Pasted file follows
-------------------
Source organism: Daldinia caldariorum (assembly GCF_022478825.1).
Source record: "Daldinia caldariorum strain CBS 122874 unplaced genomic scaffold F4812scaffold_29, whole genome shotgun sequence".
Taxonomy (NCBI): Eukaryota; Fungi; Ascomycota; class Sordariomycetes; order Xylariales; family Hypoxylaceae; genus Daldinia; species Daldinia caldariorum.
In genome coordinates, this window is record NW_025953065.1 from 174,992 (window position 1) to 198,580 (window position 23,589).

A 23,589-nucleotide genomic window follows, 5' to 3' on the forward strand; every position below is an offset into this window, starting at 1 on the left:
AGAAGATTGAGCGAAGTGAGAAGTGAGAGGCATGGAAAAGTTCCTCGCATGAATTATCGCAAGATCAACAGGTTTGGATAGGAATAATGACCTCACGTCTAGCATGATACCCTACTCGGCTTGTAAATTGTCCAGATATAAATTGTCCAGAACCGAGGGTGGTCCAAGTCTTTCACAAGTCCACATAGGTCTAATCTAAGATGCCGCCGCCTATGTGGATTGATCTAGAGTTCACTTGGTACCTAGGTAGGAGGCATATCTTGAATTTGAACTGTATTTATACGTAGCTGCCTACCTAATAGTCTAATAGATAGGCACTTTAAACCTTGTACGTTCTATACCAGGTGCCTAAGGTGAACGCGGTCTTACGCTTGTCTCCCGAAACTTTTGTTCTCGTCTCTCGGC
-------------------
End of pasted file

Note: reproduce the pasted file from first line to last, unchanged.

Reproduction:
Source organism: Daldinia caldariorum (assembly GCF_022478825.1).
Source record: "Daldinia caldariorum strain CBS 122874 unplaced genomic scaffold F4812scaffold_29, whole genome shotgun sequence".
Taxonomy (NCBI): Eukaryota; Fungi; Ascomycota; class Sordariomycetes; order Xylariales; family Hypoxylaceae; genus Daldinia; species Daldinia caldariorum.
In genome coordinates, this window is record NW_025953065.1 from 174,992 (window position 1) to 198,580 (window position 23,589).

A 23,589-nucleotide genomic window follows, 5' to 3' on the forward strand; every position below is an offset into this window, starting at 1 on the left:
AGAAGATTGAGCGAAGTGAGAAGTGAGAGGCATGGAAAAGTTCCTCGCATGAATTATCGCAAGATCAACAGGTTTGGATAGGAATAATGACCTCACGTCTAGCATGATACCCTACTCGGCTTGTAAATTGTCCAGATATAAATTGTCCAGAACCGAGGGTGGTCCAAGTCTTTCACAAGTCCACATAGGTCTAATCTAAGATGCCGCCGCCTATGTGGATTGATCTAGAGTTCACTTGGTACCTAGGTAGGAGGCATATCTTGAATTTGAACTGTATTTATACGTAGCTGCCTACCTAATAGTCTAATAGATAGGCACTTTAAACCTTGTACGTTCTATACCAGGTGCCTAAGGTGAACGCGGTCTTACGCTTGTCTCCCGAAACTTTTGTTCTCGTCTCTCGGC